Filed under pamphlet | Tags: · art, art criticism, life
“Everyone wants to be an artist. The number of undergraduate students completing fine arts degrees at US colleges doubled in the years between 1985–2010, according to the Digest of Education Statistics. But being an artist doesn’t necessarily mean making drawings or paintings or sculpture or even installations or videos. The desire to pursue a life in ‘fine art’ simply means a desire to respond creatively to the present, just as the disciplines of ‘poetry’ or ‘rock & roll’ were ciphers for countercultural lifestyles in other eras. The only real difference lies in credentialing. As the definition of what constitutes ‘fine art’ expands to include journalism, social work, landscape architecture, theater, poetry, school-teaching, and literary nonfiction under the banners of ‘social practice,’ ‘research,’ and ‘art writing,’ institutions respond by offering specialized, low-residency degrees in these areas taught by itinerant, poorly-paid faculty. Participants travel between cities within and beyond Europe to dialogue about ‘communities’ during brief residencies.”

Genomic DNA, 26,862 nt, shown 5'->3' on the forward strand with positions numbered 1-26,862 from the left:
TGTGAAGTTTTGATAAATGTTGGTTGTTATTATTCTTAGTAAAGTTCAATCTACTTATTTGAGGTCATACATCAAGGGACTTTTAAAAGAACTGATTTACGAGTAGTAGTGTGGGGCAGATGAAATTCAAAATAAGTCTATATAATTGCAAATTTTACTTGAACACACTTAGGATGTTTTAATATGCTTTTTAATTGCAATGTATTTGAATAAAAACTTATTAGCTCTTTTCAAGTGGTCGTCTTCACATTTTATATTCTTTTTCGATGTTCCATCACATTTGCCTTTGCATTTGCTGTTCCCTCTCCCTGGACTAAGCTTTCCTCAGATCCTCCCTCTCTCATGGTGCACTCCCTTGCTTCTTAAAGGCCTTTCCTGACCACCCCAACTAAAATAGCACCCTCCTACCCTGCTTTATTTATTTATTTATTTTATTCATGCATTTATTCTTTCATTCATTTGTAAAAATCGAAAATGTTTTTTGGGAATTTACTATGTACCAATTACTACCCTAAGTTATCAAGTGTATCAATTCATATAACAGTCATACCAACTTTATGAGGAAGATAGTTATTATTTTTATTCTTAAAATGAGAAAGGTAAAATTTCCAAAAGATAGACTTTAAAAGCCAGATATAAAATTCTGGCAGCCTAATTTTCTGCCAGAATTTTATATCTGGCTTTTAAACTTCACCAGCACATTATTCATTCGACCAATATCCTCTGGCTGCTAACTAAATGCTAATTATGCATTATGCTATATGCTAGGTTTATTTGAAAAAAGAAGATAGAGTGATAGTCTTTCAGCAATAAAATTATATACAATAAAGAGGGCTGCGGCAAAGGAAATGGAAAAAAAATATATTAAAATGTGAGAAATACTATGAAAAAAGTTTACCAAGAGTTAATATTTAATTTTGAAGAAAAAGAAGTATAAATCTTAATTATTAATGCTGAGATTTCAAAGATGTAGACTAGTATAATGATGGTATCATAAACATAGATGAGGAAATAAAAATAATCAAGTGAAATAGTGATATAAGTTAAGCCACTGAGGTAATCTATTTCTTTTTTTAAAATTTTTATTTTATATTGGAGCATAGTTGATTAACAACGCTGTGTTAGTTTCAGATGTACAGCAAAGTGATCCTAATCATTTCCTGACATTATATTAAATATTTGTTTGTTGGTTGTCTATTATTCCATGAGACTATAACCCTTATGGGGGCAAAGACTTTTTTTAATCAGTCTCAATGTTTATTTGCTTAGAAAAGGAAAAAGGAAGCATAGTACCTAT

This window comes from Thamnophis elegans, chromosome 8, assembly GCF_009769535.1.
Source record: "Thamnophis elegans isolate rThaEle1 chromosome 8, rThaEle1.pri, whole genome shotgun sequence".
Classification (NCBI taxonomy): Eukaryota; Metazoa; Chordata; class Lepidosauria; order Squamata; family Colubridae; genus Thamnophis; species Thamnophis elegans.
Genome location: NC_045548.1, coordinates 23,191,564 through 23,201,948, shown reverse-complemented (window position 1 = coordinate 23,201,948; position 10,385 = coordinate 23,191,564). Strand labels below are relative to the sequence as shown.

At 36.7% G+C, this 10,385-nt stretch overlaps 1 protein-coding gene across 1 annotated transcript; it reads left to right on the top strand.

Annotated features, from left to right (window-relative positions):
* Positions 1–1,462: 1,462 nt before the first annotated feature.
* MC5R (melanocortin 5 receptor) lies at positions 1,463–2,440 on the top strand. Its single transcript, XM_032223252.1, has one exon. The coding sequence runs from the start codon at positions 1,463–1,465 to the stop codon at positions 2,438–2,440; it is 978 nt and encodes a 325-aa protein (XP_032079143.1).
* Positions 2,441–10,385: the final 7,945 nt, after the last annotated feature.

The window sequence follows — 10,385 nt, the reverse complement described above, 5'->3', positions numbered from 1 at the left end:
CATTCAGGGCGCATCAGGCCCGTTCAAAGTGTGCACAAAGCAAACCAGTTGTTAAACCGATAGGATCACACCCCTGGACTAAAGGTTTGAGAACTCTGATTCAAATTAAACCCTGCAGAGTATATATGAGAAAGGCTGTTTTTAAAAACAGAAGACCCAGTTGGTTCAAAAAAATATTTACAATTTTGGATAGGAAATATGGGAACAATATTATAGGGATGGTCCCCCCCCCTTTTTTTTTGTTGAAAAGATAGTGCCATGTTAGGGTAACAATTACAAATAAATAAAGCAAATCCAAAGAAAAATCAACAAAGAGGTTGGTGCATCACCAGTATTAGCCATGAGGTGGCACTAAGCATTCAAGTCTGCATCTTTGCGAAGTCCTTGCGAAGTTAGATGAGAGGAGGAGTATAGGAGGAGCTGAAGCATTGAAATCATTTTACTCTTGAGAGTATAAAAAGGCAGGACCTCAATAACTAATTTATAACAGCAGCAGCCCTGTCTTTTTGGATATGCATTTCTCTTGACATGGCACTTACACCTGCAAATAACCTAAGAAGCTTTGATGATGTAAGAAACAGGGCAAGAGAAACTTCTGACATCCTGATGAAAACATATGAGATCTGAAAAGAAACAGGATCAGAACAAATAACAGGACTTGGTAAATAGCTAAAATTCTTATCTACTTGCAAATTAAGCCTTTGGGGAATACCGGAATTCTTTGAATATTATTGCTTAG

Publisher Semiotext(e), Los Angeles, 2014
Number 19 in a series of 22 publications produced on the occasion of the 2014 Whitney Biennial
PDF (no OCR, 4 MB)Comment (0)
Filed under fiction, pamphlet | Tags: · collage
Originally appeared in a different form in Jeff Nuttall’s My Own Mag printed in the UK.
Publisher Jan Jacob Merman / Nova Broadcast Press, San Francisco, 1969
Nova Broadcast series, 5
single folded sheet
via Reality Studio
Commentary: Jed Birmingham (Reality Studio 2015).
PDF (3 MB)Comment (1)
Filed under pamphlet | Tags: · art, critique, fluxus
Flynt’s early publication (his “Concept Art” essay appeared in An Anthology in 1963 and he contributed to Wolf Vostell’s décollage the year prior) features his “Art or Brend” essay, letters/statements by Terry Riley (#2), Robert Morris (#3, #6), Walter De Maria (#7), Diane Wakoski (#8), Cornelius Cardew (#9) and Ben Vautier (#10), and a press release describing a demonstration undertaken by Flynt, Tony Conrad, Jack Smith and others in front of MoMA on February 27, 1963, followed by Flynt’s lecture the next day (#4).
Publisher Fluxpress, New York, 1968
 pages, 10 x 27 cm
PDF (2 MB)Comment (0)